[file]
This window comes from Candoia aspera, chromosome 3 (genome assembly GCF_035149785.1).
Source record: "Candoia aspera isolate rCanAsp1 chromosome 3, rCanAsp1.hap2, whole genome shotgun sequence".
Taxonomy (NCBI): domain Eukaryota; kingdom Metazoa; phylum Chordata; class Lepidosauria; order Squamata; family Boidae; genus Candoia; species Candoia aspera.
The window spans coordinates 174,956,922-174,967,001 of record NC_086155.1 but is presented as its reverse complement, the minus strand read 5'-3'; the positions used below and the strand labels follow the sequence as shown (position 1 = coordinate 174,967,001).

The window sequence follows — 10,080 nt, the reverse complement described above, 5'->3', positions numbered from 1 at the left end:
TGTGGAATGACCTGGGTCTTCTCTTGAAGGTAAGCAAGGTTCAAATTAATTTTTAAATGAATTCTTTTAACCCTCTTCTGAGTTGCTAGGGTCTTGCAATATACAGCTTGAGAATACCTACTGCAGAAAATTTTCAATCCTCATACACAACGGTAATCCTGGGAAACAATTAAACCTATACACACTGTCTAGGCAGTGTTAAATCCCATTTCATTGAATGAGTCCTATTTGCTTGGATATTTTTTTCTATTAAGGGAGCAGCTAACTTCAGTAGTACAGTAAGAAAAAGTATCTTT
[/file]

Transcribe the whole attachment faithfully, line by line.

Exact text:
This window comes from Candoia aspera, chromosome 3 (genome assembly GCF_035149785.1).
Source record: "Candoia aspera isolate rCanAsp1 chromosome 3, rCanAsp1.hap2, whole genome shotgun sequence".
Taxonomy (NCBI): domain Eukaryota; kingdom Metazoa; phylum Chordata; class Lepidosauria; order Squamata; family Boidae; genus Candoia; species Candoia aspera.
The window spans coordinates 174,956,922-174,967,001 of record NC_086155.1 but is presented as its reverse complement, the minus strand read 5'-3'; the positions used below and the strand labels follow the sequence as shown (position 1 = coordinate 174,967,001).

The window sequence follows — 10,080 nt, the reverse complement described above, 5'->3', positions numbered from 1 at the left end:
TGTGGAATGACCTGGGTCTTCTCTTGAAGGTAAGCAAGGTTCAAATTAATTTTTAAATGAATTCTTTTAACCCTCTTCTGAGTTGCTAGGGTCTTGCAATATACAGCTTGAGAATACCTACTGCAGAAAATTTTCAATCCTCATACACAACGGTAATCCTGGGAAACAATTAAACCTATACACACTGTCTAGGCAGTGTTAAATCCCATTTCATTGAATGAGTCCTATTTGCTTGGATATTTTTTTCTATTAAGGGAGCAGCTAACTTCAGTAGTACAGTAAGAAAAAGTATCTTT